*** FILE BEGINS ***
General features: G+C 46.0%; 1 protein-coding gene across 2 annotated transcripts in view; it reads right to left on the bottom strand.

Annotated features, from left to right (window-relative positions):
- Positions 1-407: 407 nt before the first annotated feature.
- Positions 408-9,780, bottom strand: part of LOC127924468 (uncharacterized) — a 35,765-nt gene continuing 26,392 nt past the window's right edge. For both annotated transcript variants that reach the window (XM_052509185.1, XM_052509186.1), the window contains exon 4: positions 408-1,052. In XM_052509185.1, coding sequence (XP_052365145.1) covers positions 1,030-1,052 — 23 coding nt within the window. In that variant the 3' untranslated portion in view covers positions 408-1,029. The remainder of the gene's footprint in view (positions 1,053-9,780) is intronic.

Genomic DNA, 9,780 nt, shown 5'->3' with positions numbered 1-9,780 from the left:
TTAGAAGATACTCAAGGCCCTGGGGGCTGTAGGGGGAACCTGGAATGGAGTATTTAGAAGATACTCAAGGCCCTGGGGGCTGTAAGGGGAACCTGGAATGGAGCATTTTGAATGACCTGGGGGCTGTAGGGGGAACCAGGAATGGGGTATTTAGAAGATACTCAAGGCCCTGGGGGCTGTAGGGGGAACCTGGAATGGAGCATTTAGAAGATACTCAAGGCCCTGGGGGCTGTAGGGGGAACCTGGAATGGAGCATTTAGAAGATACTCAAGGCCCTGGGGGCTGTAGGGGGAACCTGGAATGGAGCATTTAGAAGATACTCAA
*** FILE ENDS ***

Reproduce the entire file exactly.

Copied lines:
General features: G+C 46.0%; 1 protein-coding gene across 2 annotated transcripts in view; it reads right to left on the bottom strand.

Annotated features, from left to right (window-relative positions):
- Positions 1-407: 407 nt before the first annotated feature.
- Positions 408-9,780, bottom strand: part of LOC127924468 (uncharacterized) — a 35,765-nt gene continuing 26,392 nt past the window's right edge. For both annotated transcript variants that reach the window (XM_052509185.1, XM_052509186.1), the window contains exon 4: positions 408-1,052. In XM_052509185.1, coding sequence (XP_052365145.1) covers positions 1,030-1,052 — 23 coding nt within the window. In that variant the 3' untranslated portion in view covers positions 408-1,029. The remainder of the gene's footprint in view (positions 1,053-9,780) is intronic.

Genomic DNA, 9,780 nt, shown 5'->3' with positions numbered 1-9,780 from the left:
TTAGAAGATACTCAAGGCCCTGGGGGCTGTAGGGGGAACCTGGAATGGAGTATTTAGAAGATACTCAAGGCCCTGGGGGCTGTAAGGGGAACCTGGAATGGAGCATTTTGAATGACCTGGGGGCTGTAGGGGGAACCAGGAATGGGGTATTTAGAAGATACTCAAGGCCCTGGGGGCTGTAGGGGGAACCTGGAATGGAGCATTTAGAAGATACTCAAGGCCCTGGGGGCTGTAGGGGGAACCTGGAATGGAGCATTTAGAAGATACTCAAGGCCCTGGGGGCTGTAGGGGGAACCTGGAATGGAGCATTTAGAAGATACTCAA